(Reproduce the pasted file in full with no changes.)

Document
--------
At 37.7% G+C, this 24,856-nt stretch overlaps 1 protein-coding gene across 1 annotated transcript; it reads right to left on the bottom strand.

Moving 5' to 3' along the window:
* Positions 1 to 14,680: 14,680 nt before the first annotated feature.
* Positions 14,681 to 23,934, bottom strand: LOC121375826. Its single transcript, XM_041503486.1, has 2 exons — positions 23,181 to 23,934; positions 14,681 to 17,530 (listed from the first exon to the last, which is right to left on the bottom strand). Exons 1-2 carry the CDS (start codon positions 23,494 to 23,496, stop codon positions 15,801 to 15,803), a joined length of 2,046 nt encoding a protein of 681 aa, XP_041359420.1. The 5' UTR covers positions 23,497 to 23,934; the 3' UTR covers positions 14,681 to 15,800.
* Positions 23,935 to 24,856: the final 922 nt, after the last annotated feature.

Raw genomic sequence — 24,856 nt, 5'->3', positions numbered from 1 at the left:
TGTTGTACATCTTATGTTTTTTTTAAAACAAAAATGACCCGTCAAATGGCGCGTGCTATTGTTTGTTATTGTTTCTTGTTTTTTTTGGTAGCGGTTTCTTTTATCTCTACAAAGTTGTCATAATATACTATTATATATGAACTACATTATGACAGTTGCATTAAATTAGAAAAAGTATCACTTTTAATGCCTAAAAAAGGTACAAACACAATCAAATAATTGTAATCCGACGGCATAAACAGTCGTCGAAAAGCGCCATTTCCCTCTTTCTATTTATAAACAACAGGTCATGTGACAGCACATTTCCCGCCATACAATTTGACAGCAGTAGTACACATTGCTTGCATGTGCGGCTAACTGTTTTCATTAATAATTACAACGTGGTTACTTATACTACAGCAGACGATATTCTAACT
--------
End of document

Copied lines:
At 37.7% G+C, this 24,856-nt stretch overlaps 1 protein-coding gene across 1 annotated transcript; it reads right to left on the bottom strand.

Moving 5' to 3' along the window:
* Positions 1 to 14,680: 14,680 nt before the first annotated feature.
* Positions 14,681 to 23,934, bottom strand: LOC121375826. Its single transcript, XM_041503486.1, has 2 exons — positions 23,181 to 23,934; positions 14,681 to 17,530 (listed from the first exon to the last, which is right to left on the bottom strand). Exons 1-2 carry the CDS (start codon positions 23,494 to 23,496, stop codon positions 15,801 to 15,803), a joined length of 2,046 nt encoding a protein of 681 aa, XP_041359420.1. The 5' UTR covers positions 23,497 to 23,934; the 3' UTR covers positions 14,681 to 15,800.
* Positions 23,935 to 24,856: the final 922 nt, after the last annotated feature.

Raw genomic sequence — 24,856 nt, 5'->3', positions numbered from 1 at the left:
TGTTGTACATCTTATGTTTTTTTTAAAACAAAAATGACCCGTCAAATGGCGCGTGCTATTGTTTGTTATTGTTTCTTGTTTTTTTTGGTAGCGGTTTCTTTTATCTCTACAAAGTTGTCATAATATACTATTATATATGAACTACATTATGACAGTTGCATTAAATTAGAAAAAGTATCACTTTTAATGCCTAAAAAAGGTACAAACACAATCAAATAATTGTAATCCGACGGCATAAACAGTCGTCGAAAAGCGCCATTTCCCTCTTTCTATTTATAAACAACAGGTCATGTGACAGCACATTTCCCGCCATACAATTTGACAGCAGTAGTACACATTGCTTGCATGTGCGGCTAACTGTTTTCATTAATAATTACAACGTGGTTACTTATACTACAGCAGACGATATTCTAACT